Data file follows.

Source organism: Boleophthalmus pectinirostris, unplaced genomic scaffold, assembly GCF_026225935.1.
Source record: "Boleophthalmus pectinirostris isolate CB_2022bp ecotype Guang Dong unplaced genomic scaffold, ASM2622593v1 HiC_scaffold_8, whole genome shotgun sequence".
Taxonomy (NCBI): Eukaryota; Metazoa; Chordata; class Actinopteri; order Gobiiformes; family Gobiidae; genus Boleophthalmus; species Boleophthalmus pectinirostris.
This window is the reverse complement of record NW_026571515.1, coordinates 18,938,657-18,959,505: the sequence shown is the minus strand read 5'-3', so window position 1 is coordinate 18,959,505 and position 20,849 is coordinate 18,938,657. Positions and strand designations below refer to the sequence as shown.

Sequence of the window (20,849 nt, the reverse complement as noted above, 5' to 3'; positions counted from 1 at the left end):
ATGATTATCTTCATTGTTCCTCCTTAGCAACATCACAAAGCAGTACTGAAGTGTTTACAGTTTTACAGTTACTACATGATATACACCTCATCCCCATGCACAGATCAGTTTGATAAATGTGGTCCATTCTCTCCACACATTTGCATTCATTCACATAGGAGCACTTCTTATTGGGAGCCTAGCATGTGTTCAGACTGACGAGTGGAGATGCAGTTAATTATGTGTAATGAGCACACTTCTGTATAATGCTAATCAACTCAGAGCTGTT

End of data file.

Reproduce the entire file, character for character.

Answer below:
Source organism: Boleophthalmus pectinirostris, unplaced genomic scaffold, assembly GCF_026225935.1.
Source record: "Boleophthalmus pectinirostris isolate CB_2022bp ecotype Guang Dong unplaced genomic scaffold, ASM2622593v1 HiC_scaffold_8, whole genome shotgun sequence".
Taxonomy (NCBI): Eukaryota; Metazoa; Chordata; class Actinopteri; order Gobiiformes; family Gobiidae; genus Boleophthalmus; species Boleophthalmus pectinirostris.
This window is the reverse complement of record NW_026571515.1, coordinates 18,938,657-18,959,505: the sequence shown is the minus strand read 5'-3', so window position 1 is coordinate 18,959,505 and position 20,849 is coordinate 18,938,657. Positions and strand designations below refer to the sequence as shown.

Sequence of the window (20,849 nt, the reverse complement as noted above, 5' to 3'; positions counted from 1 at the left end):
ATGATTATCTTCATTGTTCCTCCTTAGCAACATCACAAAGCAGTACTGAAGTGTTTACAGTTTTACAGTTACTACATGATATACACCTCATCCCCATGCACAGATCAGTTTGATAAATGTGGTCCATTCTCTCCACACATTTGCATTCATTCACATAGGAGCACTTCTTATTGGGAGCCTAGCATGTGTTCAGACTGACGAGTGGAGATGCAGTTAATTATGTGTAATGAGCACACTTCTGTATAATGCTAATCAACTCAGAGCTGTT